What does certificate level have to do with it? An ATP and 20000 hours in Boeings does not make one imune to the weather, and in fact many of the airline guys I know struggle when the come back to piston flying (because, for example, many routine decisoins are made for them).

    This concept of adding “margin” is often discussed rather incompletely, so it sound quite arbitrary. It is all fine and good to say I will never land with less than 1 hour of fuel, fly an approach to published minimums, or exceed 75% of the DCC. Such “personal minimums” are valid during flight planning, sometimes helpful in decision making after departure but only so much as the information we have allows. Ultimately you have to deal with the conditions that prevail, not what was in the forecast or on your plan. I’d suggest more emphasis on learning to recognize when the plan has ceased to be useful and you need a new plan. Certainly we can do things before flight to prepare better for needing to change the plan, but only if we understand what *might* be needed and recognize when it’s time to use it.

    A lot of our discussion of areonauthical decision making is, to be frank, arogant. We assume that the pilot who made the bad decision was an idiot. Maybe, maybe not. The myth is that if we have the right attitude and habbits, we’ll never be as stupid as that guy. Dangerous. Smart pilots get fooled. When you read an accident report or a harrowing account of near disaster, instead of thinking how superior we are to that guy, imagine what would sucker you into making the same mistakes, and how to recognize the clues that were missed (if any).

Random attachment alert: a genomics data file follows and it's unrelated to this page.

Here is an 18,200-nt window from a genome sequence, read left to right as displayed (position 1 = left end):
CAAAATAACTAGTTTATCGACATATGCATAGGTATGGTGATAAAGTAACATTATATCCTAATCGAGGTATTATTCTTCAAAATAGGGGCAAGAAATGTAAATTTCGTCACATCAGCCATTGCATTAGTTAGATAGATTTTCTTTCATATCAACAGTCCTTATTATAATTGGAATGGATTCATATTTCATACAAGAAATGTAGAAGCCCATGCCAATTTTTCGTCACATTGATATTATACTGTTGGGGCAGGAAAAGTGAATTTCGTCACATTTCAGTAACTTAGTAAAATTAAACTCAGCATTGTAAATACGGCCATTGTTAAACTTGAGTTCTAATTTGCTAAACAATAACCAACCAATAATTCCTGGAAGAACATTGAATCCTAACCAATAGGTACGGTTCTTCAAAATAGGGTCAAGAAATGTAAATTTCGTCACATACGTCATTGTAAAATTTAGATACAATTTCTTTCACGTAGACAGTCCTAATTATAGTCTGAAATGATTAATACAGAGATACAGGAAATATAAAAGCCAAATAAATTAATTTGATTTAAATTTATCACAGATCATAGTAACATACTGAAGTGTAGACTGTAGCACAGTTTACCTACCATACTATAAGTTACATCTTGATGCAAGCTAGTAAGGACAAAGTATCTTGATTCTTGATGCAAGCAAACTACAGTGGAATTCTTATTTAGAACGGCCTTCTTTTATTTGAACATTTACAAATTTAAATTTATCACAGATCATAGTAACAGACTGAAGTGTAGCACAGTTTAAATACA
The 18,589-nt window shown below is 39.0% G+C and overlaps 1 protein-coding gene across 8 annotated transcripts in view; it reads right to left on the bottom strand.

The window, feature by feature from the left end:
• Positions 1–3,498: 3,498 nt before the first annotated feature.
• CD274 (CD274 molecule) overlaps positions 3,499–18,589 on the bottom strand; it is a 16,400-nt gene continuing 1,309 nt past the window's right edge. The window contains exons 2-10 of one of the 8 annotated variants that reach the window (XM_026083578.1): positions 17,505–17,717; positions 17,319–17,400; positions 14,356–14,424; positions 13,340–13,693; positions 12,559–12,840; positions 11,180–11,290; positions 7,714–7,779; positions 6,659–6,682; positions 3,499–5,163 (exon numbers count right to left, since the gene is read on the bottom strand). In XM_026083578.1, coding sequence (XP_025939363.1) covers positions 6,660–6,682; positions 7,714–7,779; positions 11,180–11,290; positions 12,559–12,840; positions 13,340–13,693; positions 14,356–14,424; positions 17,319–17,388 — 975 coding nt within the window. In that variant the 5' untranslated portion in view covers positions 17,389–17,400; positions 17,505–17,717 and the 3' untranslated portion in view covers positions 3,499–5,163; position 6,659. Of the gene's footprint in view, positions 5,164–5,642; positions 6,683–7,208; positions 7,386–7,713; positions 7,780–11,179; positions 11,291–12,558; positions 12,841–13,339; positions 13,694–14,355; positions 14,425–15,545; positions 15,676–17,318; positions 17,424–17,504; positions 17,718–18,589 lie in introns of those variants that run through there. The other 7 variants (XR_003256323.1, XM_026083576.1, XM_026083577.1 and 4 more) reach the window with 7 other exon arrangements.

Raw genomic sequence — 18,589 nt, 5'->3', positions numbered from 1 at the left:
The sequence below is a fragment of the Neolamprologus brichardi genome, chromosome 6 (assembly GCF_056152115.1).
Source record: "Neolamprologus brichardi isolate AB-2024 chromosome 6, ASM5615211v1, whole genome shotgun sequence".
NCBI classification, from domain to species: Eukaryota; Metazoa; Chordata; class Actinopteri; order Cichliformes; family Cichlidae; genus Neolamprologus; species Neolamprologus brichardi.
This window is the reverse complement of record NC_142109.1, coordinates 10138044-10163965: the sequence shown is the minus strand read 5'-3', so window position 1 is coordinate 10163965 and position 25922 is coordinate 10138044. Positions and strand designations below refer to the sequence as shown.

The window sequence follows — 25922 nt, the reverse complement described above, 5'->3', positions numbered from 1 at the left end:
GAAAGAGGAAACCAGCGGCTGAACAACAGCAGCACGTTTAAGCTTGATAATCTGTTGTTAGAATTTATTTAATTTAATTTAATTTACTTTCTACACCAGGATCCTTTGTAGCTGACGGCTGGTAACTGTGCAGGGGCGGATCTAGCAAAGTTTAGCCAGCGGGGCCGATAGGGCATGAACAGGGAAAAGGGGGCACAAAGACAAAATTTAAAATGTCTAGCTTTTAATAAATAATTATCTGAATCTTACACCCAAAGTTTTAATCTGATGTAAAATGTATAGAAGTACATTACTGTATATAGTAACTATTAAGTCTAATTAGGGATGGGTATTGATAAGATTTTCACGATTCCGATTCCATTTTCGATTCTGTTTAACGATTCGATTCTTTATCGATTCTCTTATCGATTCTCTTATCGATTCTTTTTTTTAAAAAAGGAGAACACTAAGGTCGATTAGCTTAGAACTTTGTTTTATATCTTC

• Bob Turner

    Click on the cities above to go to the NTSB reports.

  • Bruce Landsberg


    Thanks for your thoughts. The DCC ( I Like the acronym! ) is the best guess that we have. All minimums short of those derived by hard numbers are admittedly arbitrary, as are the supposed skills levels conferred by certificate. You are absolutely correct that “your mileage may vary.” My disclaimers above apply.

    We did attempt to factor in recent experience by make and model . There is no question that accident investigation and findings are Monday morning quarterbacking.

    But as you’ll see in two of he three accidents above, Boston and Iowa, the errors and judgment failure were significant. In Florida, while the NTSB cited a 6 knot tailwind that should not have made a difference on a 5,000′ runway. The pilot may have suffered incapacitation – cause undetermined in my view.

    I agree partially with your statement that we shouldn’t be too arrogant as there are many cases where it comes down to timing and a quick judgment call. However, there are hundreds of accidents annually where the danger is clear and present. In this small, statistically insignificant sample, 66% were clearly beyond what a prudent and competent pilot should have done.

    Again – thanks for some good thoughts – keeps us honest!

  • Javier

    Charity flight is a great action and any pilot doing it should be thanked for his/her great effort. In any case, they have to think about the safety of their flight and aircraft. They should think to prepare properly by making some flights with someone else who already did something similar to learn something or to read books made by people who made this kind of operation. Watch also some successful forum like or to get advices.